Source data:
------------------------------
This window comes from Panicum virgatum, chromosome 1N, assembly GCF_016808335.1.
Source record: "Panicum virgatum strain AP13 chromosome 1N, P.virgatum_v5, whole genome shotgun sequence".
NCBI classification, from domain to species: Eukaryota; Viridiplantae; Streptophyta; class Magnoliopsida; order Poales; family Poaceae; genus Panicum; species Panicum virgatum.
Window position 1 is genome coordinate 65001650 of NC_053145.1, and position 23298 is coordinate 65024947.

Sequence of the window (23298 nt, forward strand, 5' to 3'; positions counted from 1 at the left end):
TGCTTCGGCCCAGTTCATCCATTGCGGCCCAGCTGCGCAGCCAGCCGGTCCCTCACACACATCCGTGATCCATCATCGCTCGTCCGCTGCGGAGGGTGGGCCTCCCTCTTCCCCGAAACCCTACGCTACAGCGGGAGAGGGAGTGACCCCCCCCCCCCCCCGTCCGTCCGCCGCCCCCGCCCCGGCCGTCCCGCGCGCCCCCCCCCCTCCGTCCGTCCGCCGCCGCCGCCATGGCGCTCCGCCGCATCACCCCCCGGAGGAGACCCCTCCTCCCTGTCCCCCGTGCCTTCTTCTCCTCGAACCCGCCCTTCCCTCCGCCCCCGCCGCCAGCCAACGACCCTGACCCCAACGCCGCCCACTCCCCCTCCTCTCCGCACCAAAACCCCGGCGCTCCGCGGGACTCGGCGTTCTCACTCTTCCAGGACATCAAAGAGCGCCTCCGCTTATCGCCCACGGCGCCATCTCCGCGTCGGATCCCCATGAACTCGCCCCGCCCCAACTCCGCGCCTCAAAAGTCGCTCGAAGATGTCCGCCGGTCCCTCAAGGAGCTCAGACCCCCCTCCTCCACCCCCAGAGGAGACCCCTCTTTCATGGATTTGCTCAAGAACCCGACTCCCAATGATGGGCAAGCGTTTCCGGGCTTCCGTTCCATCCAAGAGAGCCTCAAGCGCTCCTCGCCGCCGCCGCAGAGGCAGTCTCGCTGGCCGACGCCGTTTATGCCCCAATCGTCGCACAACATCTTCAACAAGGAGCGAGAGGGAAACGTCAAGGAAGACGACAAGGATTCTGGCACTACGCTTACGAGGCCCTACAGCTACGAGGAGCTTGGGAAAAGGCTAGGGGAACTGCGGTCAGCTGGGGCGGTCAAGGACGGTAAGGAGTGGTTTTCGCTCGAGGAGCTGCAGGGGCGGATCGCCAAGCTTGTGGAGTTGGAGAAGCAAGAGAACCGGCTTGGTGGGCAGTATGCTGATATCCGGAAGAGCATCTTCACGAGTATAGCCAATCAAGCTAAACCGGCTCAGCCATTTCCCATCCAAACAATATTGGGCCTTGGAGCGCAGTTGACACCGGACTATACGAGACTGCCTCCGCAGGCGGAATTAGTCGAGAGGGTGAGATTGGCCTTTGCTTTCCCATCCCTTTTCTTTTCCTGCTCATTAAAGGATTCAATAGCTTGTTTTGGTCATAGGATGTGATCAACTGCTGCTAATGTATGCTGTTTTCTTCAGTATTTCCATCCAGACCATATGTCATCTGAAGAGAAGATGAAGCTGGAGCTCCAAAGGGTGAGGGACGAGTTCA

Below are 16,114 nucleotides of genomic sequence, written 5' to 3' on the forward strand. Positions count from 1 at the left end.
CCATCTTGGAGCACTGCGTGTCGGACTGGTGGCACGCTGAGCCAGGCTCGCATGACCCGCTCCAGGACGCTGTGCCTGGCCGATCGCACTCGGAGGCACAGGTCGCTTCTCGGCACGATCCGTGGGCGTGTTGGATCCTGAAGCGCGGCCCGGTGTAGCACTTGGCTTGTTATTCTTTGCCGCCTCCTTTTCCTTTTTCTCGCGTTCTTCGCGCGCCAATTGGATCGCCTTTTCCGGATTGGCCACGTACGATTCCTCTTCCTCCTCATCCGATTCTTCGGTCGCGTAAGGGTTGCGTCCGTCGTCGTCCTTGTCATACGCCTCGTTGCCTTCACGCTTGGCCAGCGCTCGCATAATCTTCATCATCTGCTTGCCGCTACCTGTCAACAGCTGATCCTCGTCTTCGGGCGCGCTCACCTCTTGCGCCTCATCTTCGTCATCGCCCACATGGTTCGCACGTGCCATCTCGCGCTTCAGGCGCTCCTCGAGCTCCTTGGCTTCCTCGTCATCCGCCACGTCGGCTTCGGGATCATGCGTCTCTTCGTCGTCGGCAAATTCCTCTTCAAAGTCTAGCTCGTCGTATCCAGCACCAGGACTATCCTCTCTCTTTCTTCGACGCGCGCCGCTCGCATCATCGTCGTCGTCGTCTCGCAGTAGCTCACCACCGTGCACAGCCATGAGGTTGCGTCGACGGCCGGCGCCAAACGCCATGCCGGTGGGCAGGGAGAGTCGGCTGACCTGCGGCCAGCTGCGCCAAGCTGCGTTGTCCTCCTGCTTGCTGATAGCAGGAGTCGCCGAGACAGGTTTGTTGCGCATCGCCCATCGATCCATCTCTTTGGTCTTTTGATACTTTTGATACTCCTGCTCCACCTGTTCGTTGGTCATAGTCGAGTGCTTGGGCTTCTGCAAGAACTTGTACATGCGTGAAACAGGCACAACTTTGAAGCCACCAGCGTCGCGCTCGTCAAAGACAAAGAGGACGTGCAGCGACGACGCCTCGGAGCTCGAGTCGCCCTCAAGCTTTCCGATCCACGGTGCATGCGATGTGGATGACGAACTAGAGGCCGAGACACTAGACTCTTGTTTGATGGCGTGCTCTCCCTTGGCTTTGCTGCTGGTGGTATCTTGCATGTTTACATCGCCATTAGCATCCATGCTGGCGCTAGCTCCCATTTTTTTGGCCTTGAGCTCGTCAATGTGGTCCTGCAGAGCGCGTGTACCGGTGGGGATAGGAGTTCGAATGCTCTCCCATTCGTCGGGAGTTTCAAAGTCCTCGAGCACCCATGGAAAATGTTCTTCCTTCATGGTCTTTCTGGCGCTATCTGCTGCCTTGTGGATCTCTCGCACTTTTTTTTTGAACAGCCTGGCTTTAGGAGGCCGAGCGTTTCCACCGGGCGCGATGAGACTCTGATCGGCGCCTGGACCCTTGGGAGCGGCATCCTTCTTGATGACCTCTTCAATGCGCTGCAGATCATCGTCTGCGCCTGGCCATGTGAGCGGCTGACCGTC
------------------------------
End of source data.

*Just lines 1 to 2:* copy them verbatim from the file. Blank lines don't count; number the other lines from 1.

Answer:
This window comes from Panicum virgatum, chromosome 1N, assembly GCF_016808335.1.
Source record: "Panicum virgatum strain AP13 chromosome 1N, P.virgatum_v5, whole genome shotgun sequence".